Guest “attaboy” by David Middleton
A small ray of sunshine in the dismal swamp of science journalism from, of all places, The Atlantic…
The Anthropocene Is a Joke
On geological timescales, human civilization is an event, not an epoch.
PETER BRANNEN AUG 13, 2019
Humans are now living in a new geological epoch of our own making: the Anthropocene. Or so we’re told. Whereas some epochs in Earth history stretch more than 40 million years, this new chapter started maybe 400 years ago, when carbon dioxide dipped by a few parts per million in the atmosphere. Or perhaps, as a panel of scientists voted earlier this year, the epoch started as recently as 75 years ago, when atomic weapons began to dust the planet with an evanescence of strange radioisotopes.
These are unusual claims about geology, a field that typically deals with mile-thick packages of rock stacked up over tens of millions of years, wherein entire mountain ranges are born and weather away to nothing within a single unit of time, in which extremely precise rock dates—single-frame snapshots from deep time—can come with 50,000-year error bars, a span almost 10 times as long as all of recorded human history. If having an epoch shorter than an error bar seems strange, well, so is the Anthropocene.
The idea of the Anthropocene is an interesting thought experiment. For those invested in the stratigraphic arcana of this infinitesimal moment in time, it serves as a useful catalog of our junk. But it can also serve to inflate humanity’s legacy on an ever-churning planet that will quickly destroy—or conceal forever—even our most awesome creations.
Perhaps, someday, our signal in the rocks will be found, but only if eagle-eyed stratigraphers, from God knows where on the tree of life, crisscross their own rearranged Earth, assiduously trying to find us. But they would be unlikely to be rewarded for their effort. At the end of all their travels—after cataloging all the bedrock of the entire planet—they might finally be led to an odd, razor-thin stratum hiding halfway up some eroding, far-flung desert canyon. If they then somehow found an accompanying plaque left behind by humanity that purports to assign this unusual layer its own epoch—sandwiched in these cliffs, and embarrassed above and below by gigantic edifices of limestone, siltstone, and shale—this claim would amount to evidence of little more than our own species’ astounding anthropocentrism. Unless we fast learn how to endure on this planet, and on a scale far beyond anything we’ve yet proved ourselves capable of, the detritus of civilization will be quickly devoured by the maw of deep time.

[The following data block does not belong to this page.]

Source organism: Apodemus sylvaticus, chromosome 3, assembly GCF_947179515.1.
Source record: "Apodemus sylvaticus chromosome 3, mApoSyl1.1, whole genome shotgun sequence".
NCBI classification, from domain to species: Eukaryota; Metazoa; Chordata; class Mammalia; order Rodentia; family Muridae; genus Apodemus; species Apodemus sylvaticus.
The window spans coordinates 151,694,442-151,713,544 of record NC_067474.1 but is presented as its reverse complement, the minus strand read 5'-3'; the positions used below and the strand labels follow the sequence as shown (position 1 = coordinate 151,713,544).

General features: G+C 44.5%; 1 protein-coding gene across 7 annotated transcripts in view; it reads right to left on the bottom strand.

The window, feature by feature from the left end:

Even worse for our long-term preservation—long after humanity’s brief, artificial greenhouse fever—we’re very likely to return to our regularly scheduled programming and dive back into a punishing Ice Age in the next half-million years.
But what would we leave on the seafloor, where most sedimentary rock is made, where most of the fossils are, and where we have a slightly better chance of recording our decades-long “epoch” in the rocks? Well, many marine sediments in the fossil record accumulated, over untold eons, from the diaphanous snowfall of plankton and silt, at a rate of little more than a centimeter per thousand years. Given this loose metric (and our current maturity as a species), a dozen centimeters of muck seems an optimistic goal for civilization.
A dozen centimeters is a pathetic epoch, but epoch or not, it would be an extremely interesting layer. It’s tempting to think a whisper of atomic-weapons testing would remain. The Promethean fire unleashed by the Manhattan Project was an earth-changing invention, its strange fallout destined to endure in some form as an unmistakable geological marker of the Anthropocene. But the longest-lived radioisotope from radioactive fallout, iodine-129, has a half-life of less than 16 million years. If there were a nuclear holocaust in the Triassic, among warring prosauropods, we wouldn’t know about it.The Atlantic
While Mr. Brannen peppered the article with some carbon-crazy nonsense, he seems to have a George Carlin-worthy sense of civilization’s irrelevance to the Earth. He is also the author of Earth Is Not in the Midst of a Sixth Mass Extinction. He is currently CEJ Scripps Fellow and CU Boulder and actually making an effort to understand “paleoclimate and climate change over geological time scales”. While he clearly buys into most of the alarmist nonsense, he seems to realize that climate change is not an existential threat and that the Earth doesn’t even notice that we’re here.
Mr. Brannen earns a Jon Lovitz award.